The requests are for opt-outs from the approval of Monsanto’s GM maize MON 810, the only crop commercially cultivated in the EU, or for pending applications, of which there are eight so far, the Commission said. The requests have been or are being communicated to the companies, which have a month to react. Under the new law, the European Commission is responsible for approvals, but requests to be excluded also have to be submitted to the company making the application. In response to the first exclusion requests in August from Latvia and Greece, Monsanto said it was abiding by them, even though it regarded them as unscientific.
The new EU law has critics from both sides. The industry has said it breaks rules on free movement, while environment campaigners say it is a weak compromise open to court challenges from biotech companies. The Commission spokesman said the number of requests proved that the new law provides “a necessary legal framework to a complex issue”. The 19 requests are from Austria, Belgium for the Wallonia region, Britain for Scotland, Wales and Northern Ireland, Bulgaria, Croatia, Cyprus, Denmark, France, Germany (except for research), Greece, Hungary, Italy, Latvia, Lithuania, Luxembourg, Malta, the Netherlands, Poland and Slovenia.
You don’t have to be smart to be a scientist.
Monsanto’s undisclosed recruitment of scientists from Harvard University, Cornell University and three other schools to write about the benefits of plant biotechnology is drawing fire from opponents. The company’s role isn’t noted in the series of articles published in December by the Genetic Literacy Project, a nonprofit group that says its mission is “to disentangle science from ideology.” The group said that such a disclosure isn’t necessary because the the company didn’t pay the authors and wasn’t involved in writing or editing the articles. Monsanto says it’s in regular contact with public-sector scientists as it tries to “elevate” public dialog on genetically modified organisms, or GMOs.
U.S. Right to Know, a nonprofit group funded by the Organic Consumers Association that obtained e-mails under the Freedom of Information Act, says correspondence revealing Monsanto’s actions shows the “corporate control of science and how compliant some academics are.” The articles have become the latest flashpoint in an information war being waged over plant biotechnology by its supporters, who sometimes have corporate funding, and its opponents, some of whom are funded by the fast-growing organic food industry. The challenge for the pro-GMO lobby is the yawning gulf between scientific consensus and public perception. A Pew Research Center poll in January found 88% of scientists believed GMOs to be “generally safe” versus 37% of U.S. adults.
That gap was the widest among 13 questions asked by Pew, surpassing divides on climate change and evolution. The articles in question appeared on the Genetic Literacy Project’s website in a series called “GMO – Beyond the Science.” Eric Sachs, who leads Monsanto’s scientific outreach, wrote to eight scientists to pen a series of briefs aimed at influencing “public policy, GM crop regulation and consumer acceptance.” Five of them obliged. “I need to step aside so I don’t compromise the project,” Sachs said in an Aug. 8, 2013, e-mail obtained by U.S. Right to Know. He suggested specific topics for each scientist before turning the project over to CMA Consulting, a public relations firm paid by Monsanto. “I am keenly aware that your independence and reputations must be protected,” Sachs wrote.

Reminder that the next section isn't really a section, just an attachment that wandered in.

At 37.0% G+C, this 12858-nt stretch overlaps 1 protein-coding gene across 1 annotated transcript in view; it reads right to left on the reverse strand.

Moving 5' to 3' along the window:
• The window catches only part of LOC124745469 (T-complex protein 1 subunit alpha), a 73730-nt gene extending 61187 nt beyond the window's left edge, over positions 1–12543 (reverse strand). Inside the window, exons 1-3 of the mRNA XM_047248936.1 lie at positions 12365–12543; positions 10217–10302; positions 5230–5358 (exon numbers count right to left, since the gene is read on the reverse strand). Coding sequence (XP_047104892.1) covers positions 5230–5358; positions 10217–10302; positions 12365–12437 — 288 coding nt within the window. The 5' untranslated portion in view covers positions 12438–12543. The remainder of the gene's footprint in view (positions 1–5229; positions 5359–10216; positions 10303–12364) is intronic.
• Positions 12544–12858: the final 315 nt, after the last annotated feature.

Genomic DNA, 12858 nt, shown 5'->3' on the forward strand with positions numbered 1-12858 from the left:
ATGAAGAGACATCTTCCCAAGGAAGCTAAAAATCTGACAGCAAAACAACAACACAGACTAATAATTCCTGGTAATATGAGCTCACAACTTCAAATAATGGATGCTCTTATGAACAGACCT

EU tries to blame refugee crisis on Greece too.
First overwhelmed by debt and now overwhelmed by refugees, Greece offers a tempting target for European leaders left to handle the fallout. With wounds only just healing after the euro area agreed to throw Greece another financial lifeline, the country’s inability to process tens of thousands of refugees turning up at its doorstep threatens to reopen them all over again. Local Greek authorities are inundated by some 3,000 arrivals a day, most of whom are allowed to head north through the Balkans toward Germany and Scandinavia, sewing political tensions as they go. Patience is already thin after years subsidizing the Greek economy and months of chaotic bailout talks this year, so EU leaders haven’t had far to look to find a scapegoat for their latest emergency.
The risk is that by vilifying the Greek authorities, EU officials may jeopardize the fragile political settlement that is the foundation for the country’s economic recovery and continued membership in the euro. “There are very low levels of trust and a lot of baggage,” said Mark Leonard, director of the European Council on Foreign Relations in London. “It’s inevitable that when you have so many major crises going on at the same time with the same cast of characters you will get read-across from one crisis to the other.” Finance ministers of the euro area’s 19 economies gather in Luxembourg on Monday for the first time since Alexis Tsipras’s September election victory, and are due to pick over the 48 milestones Greece needs to meet to qualify for its next bailout payouts.